When Ted Leonsis bought the team last year he changed the way the Wizards purport to do business. He would build around young talent, not shell out big bucks for aging stars. We will see this summer how rigid those guidelines are.
Here are 10 bold predictions on how the Wizards will approach free agency.
How bold? You be the judge.
Yi is a fan favorite in Washington, DC
Yi is fairly popular in Washington, and he's got a global audience that the franchise has parlayed into endorsement deals both abroad and in the stadium's Chinatown neighborhood.
None of those things, however, will translate into him being retained this offseason.
His Qualifying Offer is over $6 million per season—quite a price for a role player and considering his often disputed age and inconsistent play. This means he'll be a free agent, and while the Wizards may make a low offer to retain the veteran, it's highly likely he won't be back with the team.
Yi has a unique skill set, and his cultural draw certainly gives him additional value. I would certainly be happy to retain him, since his stock isn't particularly high around the league, but not for more than a couple million a year on a short term deal.
Young proved a lot this year--and not just to the Wizards
When Young got dislodged from the bench after the Gilbert Arenas trade, he showed flashes of what he can be in the league: a high volume scorer with range and elite athleticism. Despite being 25, this was really the first season he got consistent playing time with the starting unit.
It was a welcome development for the Wizards, but it will make retaining his services more difficult.
Many teams around the league are looking for guys like NY, who have great size (6'7" 210), can average 20 points a game and shoot efficiently from all over the floor. I would be quite surprised if he didn't elicit an offer in the three years, $15 million range from another franchise. That's a considerable raise from his $3.6 Qualifying Offer.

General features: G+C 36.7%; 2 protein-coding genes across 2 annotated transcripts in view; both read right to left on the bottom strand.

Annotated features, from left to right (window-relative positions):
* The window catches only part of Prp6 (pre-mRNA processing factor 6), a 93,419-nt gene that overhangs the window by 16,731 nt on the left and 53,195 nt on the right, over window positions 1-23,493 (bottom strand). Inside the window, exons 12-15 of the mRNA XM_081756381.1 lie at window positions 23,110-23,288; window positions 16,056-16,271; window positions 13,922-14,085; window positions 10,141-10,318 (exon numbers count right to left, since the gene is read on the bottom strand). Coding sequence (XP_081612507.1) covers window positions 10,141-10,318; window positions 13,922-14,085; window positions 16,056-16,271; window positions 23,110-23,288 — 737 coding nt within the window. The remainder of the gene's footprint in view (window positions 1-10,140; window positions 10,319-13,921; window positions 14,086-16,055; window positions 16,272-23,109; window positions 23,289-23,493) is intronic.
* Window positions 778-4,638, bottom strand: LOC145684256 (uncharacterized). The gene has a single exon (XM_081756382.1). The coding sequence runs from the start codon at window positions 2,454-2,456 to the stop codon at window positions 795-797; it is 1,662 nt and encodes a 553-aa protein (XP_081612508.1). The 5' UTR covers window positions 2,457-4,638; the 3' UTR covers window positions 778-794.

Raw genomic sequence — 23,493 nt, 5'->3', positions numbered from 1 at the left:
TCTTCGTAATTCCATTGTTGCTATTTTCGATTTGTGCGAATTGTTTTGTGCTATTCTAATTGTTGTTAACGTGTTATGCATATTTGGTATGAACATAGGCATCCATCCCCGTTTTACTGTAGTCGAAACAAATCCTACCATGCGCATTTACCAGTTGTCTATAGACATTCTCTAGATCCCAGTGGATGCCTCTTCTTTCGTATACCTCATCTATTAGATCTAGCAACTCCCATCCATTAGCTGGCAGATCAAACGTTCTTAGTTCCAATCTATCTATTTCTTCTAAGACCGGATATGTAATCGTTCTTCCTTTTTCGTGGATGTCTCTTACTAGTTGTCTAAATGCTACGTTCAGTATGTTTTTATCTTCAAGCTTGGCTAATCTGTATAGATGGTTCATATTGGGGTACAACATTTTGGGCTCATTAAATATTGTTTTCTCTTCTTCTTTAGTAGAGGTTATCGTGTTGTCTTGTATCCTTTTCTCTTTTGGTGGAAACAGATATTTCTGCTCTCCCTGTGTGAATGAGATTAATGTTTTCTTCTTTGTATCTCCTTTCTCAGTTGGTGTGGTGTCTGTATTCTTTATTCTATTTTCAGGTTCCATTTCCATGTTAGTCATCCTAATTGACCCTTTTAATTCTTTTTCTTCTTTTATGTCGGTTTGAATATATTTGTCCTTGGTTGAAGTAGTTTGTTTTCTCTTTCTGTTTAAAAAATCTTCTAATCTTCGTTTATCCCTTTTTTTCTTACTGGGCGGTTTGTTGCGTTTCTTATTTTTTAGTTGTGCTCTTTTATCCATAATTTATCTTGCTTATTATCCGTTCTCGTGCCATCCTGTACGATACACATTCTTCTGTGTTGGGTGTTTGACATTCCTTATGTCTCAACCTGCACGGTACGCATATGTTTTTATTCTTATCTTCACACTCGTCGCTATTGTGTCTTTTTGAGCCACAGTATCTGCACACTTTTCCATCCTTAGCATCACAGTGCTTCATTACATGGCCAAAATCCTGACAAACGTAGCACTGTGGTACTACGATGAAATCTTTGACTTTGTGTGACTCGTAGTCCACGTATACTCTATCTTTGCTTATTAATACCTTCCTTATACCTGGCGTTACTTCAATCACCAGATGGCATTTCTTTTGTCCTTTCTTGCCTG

But Young's skill shooting the ball has to be balanced with the rest of his game. He's not a great defender nor is he considered particularly "tough," two things the Wizards are supposedly looking to instill in the team. He also doesn't do much other than score, evidenced in his low assist and rebound rates per 40 minutes. The rebounding one is particularly disconcerting, given the size and athletic advantage he has on a nightly basis.
The Wizards will make him an offer, but I don't see Young settling for anything under $5 million a season. The emergence of Jordan Crawford has made retaining him less of a priority, but that doesn't mean they won't try.
O is an elite athelete and defender
"O" had an eye opening audition for the Wizards at the tail end of the 2010-11 season. The 25-year-old D-League star, who previously had stints with the Jazz and the Spurs (both organizations known for their scouting acuity), brought defensive toughness and an athleticism to the team. He even helped the Wiz to some of their biggest wins of the season.